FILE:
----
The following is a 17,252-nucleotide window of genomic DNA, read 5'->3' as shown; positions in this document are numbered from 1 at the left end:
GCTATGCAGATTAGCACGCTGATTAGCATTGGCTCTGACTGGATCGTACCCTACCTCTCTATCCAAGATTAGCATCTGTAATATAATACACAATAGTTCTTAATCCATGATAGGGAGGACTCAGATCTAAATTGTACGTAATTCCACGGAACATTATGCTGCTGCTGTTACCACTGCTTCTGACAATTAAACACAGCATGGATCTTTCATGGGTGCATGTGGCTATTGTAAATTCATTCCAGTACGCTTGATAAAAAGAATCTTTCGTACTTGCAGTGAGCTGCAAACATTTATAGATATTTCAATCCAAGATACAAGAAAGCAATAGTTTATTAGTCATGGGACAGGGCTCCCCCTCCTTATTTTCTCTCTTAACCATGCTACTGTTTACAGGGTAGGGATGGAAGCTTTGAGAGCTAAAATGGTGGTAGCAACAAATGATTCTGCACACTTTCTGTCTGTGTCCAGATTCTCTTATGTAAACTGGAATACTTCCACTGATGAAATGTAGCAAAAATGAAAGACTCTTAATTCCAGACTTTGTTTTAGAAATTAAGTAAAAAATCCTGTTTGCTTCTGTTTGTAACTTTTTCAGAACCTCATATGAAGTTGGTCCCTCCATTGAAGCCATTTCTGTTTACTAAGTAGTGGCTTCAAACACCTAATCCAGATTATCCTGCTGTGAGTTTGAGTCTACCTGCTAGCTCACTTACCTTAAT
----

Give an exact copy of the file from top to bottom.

The following is a 17,252-nucleotide window of genomic DNA, read 5'->3' as shown; positions in this document are numbered from 1 at the left end:
GCTATGCAGATTAGCACGCTGATTAGCATTGGCTCTGACTGGATCGTACCCTACCTCTCTATCCAAGATTAGCATCTGTAATATAATACACAATAGTTCTTAATCCATGATAGGGAGGACTCAGATCTAAATTGTACGTAATTCCACGGAACATTATGCTGCTGCTGTTACCACTGCTTCTGACAATTAAACACAGCATGGATCTTTCATGGGTGCATGTGGCTATTGTAAATTCATTCCAGTACGCTTGATAAAAAGAATCTTTCGTACTTGCAGTGAGCTGCAAACATTTATAGATATTTCAATCCAAGATACAAGAAAGCAATAGTTTATTAGTCATGGGACAGGGCTCCCCCTCCTTATTTTCTCTCTTAACCATGCTACTGTTTACAGGGTAGGGATGGAAGCTTTGAGAGCTAAAATGGTGGTAGCAACAAATGATTCTGCACACTTTCTGTCTGTGTCCAGATTCTCTTATGTAAACTGGAATACTTCCACTGATGAAATGTAGCAAAAATGAAAGACTCTTAATTCCAGACTTTGTTTTAGAAATTAAGTAAAAAATCCTGTTTGCTTCTGTTTGTAACTTTTTCAGAACCTCATATGAAGTTGGTCCCTCCATTGAAGCCATTTCTGTTTACTAAGTAGTGGCTTCAAACACCTAATCCAGATTATCCTGCTGTGAGTTTGAGTCTACCTGCTAGCTCACTTACCTTAAT